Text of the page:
R: What are crowdfunding’s benefits for investors?

H: First, you get access to an IPO level company at a decent price. Second, investors are protected from large profit taking. With crowdfunding, there is a significant number of investors who aren’t holding a large number of shares. This spreads out the base and eliminates big profit taking sell-offs occurring at one time. Third, investors are protected from shorts. Institutions hype the stock, and shorters know that the stock is being hyped. They also know that the stock will go down because of the IPO and profit sharing, so they bet on its going low. This drives the price lower, artificially low. In short, the stock is more secure via crowfunding.

R: Besides SEC and FINRA registration, what do you look for in the companies that IPO Village features?

H: Because we are starting off, we want to focus on companies that have a broad appeal. At some point, we hope this will grow to where any company will do. But, at first, there is an educational process that has to happen. And investors will get it. When they look at a company on our site, they will see prospectuses and they’ll see contracts that these companies have with other companies. Beyond a business plan, they are going to get a lot of real information.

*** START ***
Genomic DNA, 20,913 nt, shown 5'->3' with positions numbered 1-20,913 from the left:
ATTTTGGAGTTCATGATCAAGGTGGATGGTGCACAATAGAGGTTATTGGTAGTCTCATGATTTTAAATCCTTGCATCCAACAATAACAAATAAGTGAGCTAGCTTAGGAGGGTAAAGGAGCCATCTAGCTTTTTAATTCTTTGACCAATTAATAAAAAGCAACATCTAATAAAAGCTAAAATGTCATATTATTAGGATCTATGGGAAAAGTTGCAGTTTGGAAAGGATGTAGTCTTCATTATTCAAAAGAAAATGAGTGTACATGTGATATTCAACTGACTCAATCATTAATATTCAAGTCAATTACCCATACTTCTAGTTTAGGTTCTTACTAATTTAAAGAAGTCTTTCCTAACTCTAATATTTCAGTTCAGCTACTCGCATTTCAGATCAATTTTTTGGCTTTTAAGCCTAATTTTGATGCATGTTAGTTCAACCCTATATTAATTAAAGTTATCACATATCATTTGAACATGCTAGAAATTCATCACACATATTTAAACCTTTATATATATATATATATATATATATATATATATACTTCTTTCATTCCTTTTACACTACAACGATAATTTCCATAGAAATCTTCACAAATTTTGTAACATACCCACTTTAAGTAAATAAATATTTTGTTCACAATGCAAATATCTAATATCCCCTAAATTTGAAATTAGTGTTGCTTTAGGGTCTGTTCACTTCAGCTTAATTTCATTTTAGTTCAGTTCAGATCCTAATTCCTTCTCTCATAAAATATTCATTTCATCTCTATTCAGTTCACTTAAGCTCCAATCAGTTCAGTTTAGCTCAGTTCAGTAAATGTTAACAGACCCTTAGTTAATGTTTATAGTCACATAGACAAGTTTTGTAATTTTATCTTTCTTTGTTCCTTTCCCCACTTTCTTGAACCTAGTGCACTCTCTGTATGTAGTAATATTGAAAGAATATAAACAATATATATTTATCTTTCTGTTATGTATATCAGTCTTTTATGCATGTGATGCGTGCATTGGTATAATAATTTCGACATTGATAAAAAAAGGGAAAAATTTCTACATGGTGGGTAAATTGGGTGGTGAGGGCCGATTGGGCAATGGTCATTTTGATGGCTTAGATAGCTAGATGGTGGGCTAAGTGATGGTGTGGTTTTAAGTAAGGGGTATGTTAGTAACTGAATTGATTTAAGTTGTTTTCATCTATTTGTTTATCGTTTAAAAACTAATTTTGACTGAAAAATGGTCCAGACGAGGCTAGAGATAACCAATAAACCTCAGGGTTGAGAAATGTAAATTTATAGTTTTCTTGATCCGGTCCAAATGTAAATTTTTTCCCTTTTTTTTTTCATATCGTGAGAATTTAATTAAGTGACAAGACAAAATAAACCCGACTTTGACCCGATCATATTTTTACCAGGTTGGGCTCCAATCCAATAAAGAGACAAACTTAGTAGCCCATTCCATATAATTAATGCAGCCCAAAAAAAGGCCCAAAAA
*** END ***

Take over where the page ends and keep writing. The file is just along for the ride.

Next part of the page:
IPO Village does not receive compensation to host companies. Any company that has completed a verifiable S-1 registration with the SEC and meets various other basic due diligence will be permitted to host their public offering on IPO Village.

R: How do you see IPO Village affecting the market as a whole? Will it lessen the effect of institutional investors?

H: I hope the answer is yes. I think that it will definitely ease out some of the institutional investors, and the market will become less reliant on institutional investing. That’s good for shareholders; it takes a large amount of shares out of a small number of hands. It makes for a healthier share price, and healthier options.

R: What does IPO Village say for microcap stocks?

H: IPO Village is saying, “Hey there is nothing wrong with being a microcap stock.” People make fun of it saying, “It’s a penny stock or a pink sheet.” But, IPO Village is saying, “Let’s not forget companies that are microcaps.” They have good ideas too and some of them do extremely well. Some of them don’t, but some of them do. Getting these microcaps at pre-IPO prices is a wonderful opportunity for the companies to help themselves along with any investors.

R: Is there anything else that you would like to add?

H: I think that The Bowser Report is aimed at the investors that we’re looking for and the companies that we’re dealing with. For people who understand that microcap companies are a worthy investment to take a look at, IPO Village is something that they should be waiting for because it’s really out to serve microcap companies and their investors.

Investing in IPOs, like all investments carries an inherent risk. These companies are not yet public and, although IPO Village only selects companies that are SEC and FINRA registered, there is no assurance of profitable gains. As always, due diligence is a must before investing. This piece is intended for informational purposes only.



For further information on IPO Village, visit